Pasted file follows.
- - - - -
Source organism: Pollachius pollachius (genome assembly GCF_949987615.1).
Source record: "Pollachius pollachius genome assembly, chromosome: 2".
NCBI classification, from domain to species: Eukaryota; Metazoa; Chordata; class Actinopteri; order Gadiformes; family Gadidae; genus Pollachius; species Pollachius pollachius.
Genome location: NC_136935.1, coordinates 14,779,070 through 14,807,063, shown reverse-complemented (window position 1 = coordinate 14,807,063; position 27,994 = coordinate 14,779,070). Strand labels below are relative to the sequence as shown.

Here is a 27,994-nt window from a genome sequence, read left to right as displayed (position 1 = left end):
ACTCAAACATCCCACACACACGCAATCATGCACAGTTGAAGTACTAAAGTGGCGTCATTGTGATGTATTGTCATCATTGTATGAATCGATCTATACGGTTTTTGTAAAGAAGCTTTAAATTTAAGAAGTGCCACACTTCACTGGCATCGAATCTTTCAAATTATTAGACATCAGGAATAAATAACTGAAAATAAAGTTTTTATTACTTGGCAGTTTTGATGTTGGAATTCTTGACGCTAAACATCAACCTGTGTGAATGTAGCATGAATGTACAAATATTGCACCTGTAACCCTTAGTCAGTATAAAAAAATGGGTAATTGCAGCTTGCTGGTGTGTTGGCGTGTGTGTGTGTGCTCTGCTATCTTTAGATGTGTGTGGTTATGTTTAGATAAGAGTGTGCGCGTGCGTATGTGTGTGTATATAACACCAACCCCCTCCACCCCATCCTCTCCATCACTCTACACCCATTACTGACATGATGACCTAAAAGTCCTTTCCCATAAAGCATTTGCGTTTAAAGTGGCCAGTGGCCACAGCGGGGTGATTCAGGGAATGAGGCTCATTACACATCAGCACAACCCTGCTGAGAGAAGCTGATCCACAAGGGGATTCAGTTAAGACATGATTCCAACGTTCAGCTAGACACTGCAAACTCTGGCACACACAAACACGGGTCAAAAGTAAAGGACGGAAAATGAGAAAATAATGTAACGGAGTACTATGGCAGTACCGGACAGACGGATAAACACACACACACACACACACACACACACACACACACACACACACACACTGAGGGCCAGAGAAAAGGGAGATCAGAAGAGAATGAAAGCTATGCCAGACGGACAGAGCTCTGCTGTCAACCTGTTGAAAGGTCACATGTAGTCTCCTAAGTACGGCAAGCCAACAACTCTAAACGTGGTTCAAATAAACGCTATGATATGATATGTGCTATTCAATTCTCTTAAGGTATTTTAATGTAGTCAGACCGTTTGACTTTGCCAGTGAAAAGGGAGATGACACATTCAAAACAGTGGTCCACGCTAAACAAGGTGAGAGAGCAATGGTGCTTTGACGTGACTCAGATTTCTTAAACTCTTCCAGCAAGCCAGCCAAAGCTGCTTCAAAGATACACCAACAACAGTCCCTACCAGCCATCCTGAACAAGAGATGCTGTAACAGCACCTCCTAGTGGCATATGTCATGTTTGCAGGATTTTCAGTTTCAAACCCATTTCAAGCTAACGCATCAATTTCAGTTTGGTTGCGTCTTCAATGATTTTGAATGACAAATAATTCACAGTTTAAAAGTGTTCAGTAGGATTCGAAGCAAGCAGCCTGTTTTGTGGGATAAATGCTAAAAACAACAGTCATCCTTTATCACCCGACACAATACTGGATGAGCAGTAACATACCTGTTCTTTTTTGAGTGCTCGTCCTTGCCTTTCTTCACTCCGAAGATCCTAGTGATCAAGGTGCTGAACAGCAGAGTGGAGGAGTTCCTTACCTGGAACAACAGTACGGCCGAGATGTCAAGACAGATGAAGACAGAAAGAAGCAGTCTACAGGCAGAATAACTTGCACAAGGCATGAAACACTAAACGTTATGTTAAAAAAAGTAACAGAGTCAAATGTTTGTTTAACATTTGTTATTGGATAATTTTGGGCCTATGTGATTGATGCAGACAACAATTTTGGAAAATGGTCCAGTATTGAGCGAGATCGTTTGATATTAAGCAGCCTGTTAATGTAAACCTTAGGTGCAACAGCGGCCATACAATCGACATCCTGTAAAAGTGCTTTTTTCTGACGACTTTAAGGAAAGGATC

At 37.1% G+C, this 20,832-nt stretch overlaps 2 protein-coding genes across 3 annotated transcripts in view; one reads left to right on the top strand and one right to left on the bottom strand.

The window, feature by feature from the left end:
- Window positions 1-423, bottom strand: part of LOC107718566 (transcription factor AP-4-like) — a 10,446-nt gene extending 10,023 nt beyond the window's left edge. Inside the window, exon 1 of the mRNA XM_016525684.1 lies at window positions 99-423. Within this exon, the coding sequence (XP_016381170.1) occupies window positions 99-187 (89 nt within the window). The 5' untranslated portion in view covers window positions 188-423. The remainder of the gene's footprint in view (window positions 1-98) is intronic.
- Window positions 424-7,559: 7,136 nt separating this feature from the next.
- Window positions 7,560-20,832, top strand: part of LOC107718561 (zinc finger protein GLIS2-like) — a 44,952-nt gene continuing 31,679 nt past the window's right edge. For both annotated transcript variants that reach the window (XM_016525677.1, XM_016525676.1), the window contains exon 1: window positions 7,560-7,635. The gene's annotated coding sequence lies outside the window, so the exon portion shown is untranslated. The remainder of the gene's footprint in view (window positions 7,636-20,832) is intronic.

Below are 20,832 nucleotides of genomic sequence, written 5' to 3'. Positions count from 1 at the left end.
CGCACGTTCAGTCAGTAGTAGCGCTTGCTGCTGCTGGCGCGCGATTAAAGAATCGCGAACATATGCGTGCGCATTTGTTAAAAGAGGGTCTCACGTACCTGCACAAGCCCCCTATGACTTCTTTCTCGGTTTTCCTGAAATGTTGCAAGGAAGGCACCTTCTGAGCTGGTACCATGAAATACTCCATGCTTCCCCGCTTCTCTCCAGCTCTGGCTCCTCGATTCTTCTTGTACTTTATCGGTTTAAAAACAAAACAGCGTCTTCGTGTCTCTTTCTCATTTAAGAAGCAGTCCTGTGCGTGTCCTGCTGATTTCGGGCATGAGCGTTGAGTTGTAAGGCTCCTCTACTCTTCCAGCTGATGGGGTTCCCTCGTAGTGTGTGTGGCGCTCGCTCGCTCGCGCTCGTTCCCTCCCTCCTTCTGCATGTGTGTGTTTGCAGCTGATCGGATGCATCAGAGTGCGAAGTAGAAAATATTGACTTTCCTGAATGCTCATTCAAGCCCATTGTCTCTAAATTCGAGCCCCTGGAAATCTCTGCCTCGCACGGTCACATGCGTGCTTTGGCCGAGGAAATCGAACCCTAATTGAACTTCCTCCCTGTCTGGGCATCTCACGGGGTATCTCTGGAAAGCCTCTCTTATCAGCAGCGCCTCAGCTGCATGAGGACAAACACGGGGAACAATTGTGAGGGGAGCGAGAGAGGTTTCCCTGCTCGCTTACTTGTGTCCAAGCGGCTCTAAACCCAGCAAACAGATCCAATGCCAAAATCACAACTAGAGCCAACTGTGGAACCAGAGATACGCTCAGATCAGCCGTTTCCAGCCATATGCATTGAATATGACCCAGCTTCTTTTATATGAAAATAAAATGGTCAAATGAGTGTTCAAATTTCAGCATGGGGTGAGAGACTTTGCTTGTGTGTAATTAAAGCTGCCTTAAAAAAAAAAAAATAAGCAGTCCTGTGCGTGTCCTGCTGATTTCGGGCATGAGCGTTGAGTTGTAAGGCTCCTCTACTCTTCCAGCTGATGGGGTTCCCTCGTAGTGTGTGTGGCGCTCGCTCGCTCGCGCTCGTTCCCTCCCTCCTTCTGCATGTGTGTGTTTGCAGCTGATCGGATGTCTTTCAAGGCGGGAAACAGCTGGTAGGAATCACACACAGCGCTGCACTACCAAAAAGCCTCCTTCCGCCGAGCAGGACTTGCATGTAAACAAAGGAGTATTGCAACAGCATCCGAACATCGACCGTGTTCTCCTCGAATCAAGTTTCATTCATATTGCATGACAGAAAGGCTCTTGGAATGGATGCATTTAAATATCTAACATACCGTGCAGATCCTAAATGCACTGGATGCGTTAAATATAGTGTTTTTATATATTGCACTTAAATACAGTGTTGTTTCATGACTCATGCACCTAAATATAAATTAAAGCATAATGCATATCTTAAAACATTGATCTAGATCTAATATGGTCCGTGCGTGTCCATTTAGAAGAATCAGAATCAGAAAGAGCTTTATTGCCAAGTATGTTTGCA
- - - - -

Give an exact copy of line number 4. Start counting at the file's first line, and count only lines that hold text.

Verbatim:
Genome location: NC_136935.1, coordinates 14,779,070 through 14,807,063, shown reverse-complemented (window position 1 = coordinate 14,807,063; position 27,994 = coordinate 14,779,070). Strand labels below are relative to the sequence as shown.